Emotions remain strong on Michigan State University campus
EAST LANSING, Mich. (WILX) - Students at Michigan State University are trying to come to terms with the loss of life from Monday’s mass shooting.
Brian Fraser, Alexandria Verner and Arielle Anderson, all undergraduate students at Michigan State University, were killed and five other students remain in critical condition at Sparrow Hospital.
The tragedy has left many students grappling with their emotions and seeking solace in each other.
”Very unsure of how to continue on campus over the next couple of days,” said Hudson Urea.
“Me personally, I don’t even think I’ve processed to yet, to be honest,” said Stella Govitz.
As students try to come to terms with the loss, the atmosphere on campus is quiet, as many take the time to process the events of the previous night.
“I saw some of the people in my hall today and they just looked so defeated,” Govitz said. “I feel like that’s kind of the mood around campus, it’s like we’re defeated right now.”
The tragic incident has left students feeling defeated and unsure. Nia Skinner-Miller, a senior, was off-campus when she began receiving alerts and calls from others, all of whom were checking on each other’s safety.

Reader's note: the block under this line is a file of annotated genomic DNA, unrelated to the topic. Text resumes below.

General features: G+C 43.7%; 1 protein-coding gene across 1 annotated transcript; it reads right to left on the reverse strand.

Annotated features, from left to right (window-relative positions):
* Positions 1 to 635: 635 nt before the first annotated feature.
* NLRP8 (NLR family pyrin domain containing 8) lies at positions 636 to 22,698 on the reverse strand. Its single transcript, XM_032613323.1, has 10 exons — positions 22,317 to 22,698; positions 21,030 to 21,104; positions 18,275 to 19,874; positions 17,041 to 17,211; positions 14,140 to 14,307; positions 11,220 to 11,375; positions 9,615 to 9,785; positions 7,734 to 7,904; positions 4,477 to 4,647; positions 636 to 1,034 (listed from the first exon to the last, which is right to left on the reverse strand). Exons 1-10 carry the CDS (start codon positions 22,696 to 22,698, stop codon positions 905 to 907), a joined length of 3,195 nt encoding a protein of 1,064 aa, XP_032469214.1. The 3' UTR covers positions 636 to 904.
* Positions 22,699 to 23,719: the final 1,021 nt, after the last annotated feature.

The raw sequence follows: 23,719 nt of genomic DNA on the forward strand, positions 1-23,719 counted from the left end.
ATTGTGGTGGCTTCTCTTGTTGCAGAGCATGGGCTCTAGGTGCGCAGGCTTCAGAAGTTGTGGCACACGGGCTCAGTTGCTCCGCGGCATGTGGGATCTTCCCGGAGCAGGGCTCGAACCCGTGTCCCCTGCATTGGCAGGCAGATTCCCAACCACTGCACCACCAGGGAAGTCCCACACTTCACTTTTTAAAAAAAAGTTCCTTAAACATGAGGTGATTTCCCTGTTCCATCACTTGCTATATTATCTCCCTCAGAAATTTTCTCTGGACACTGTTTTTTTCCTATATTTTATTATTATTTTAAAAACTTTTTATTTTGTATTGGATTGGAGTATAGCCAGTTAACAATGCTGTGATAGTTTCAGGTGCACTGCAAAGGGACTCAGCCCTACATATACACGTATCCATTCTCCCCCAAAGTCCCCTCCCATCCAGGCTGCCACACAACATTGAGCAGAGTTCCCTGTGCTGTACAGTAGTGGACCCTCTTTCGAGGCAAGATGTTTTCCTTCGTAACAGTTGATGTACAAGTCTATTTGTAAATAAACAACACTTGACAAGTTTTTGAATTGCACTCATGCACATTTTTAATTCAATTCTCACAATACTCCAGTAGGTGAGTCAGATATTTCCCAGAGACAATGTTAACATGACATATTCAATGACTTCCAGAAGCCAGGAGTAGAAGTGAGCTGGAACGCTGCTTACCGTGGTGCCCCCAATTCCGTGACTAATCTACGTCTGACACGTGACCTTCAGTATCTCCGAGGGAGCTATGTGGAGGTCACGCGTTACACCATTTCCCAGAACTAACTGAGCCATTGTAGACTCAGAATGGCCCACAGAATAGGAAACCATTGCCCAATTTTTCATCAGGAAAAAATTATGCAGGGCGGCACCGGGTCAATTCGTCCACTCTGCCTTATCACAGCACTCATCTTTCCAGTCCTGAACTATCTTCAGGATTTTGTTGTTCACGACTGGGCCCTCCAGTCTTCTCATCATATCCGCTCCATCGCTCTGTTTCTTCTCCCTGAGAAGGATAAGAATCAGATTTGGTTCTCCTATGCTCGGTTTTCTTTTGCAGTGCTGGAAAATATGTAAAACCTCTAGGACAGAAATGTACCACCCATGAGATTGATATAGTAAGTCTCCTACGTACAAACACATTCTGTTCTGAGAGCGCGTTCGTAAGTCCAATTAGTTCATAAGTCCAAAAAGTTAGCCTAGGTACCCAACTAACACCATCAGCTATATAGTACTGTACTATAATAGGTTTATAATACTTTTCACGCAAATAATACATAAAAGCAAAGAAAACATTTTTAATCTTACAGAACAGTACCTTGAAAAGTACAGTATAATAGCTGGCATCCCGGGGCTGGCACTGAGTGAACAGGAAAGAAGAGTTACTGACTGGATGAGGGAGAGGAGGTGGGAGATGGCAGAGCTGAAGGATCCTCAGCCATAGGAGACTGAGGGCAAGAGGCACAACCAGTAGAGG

“And then I kept getting calls like ‘Nia, am I ok? Am I ok?’ and I’m like ‘I’m fine,’” Skinner-Miller recalled.
Jack Shannon, a freshman, recounted how he and others saw several police cruisers speeding past their building before they received an email about the shooting.
They were joined by many other students who stopped at the MSU Rock to pay tribute Tuesday to their classmates.
“I’m just sad,” Shannon said. “I’m devastated at what’s happened and I’m wishing nothing but the best for those recovering in the hospital right now.”
As students attempt to get back to normal campus activities, they say they are not sure what it will take to move forward. For now, it seems that the best course of action is to take it one day at a time and support each other.
“I don’t even know what that looks like right now, to be honest,” Govitz said. “I don’t know if you ever like truly heal from it but I think that we just have to support each other as much as possible.”
“The best thing right now is a good sense of community,” Shannon said. “And that’s something we’ve always had, something we always will have.”
A vigil will be held to honor and remember the victims at 6 p.m. Wednesday at the MSU rock.
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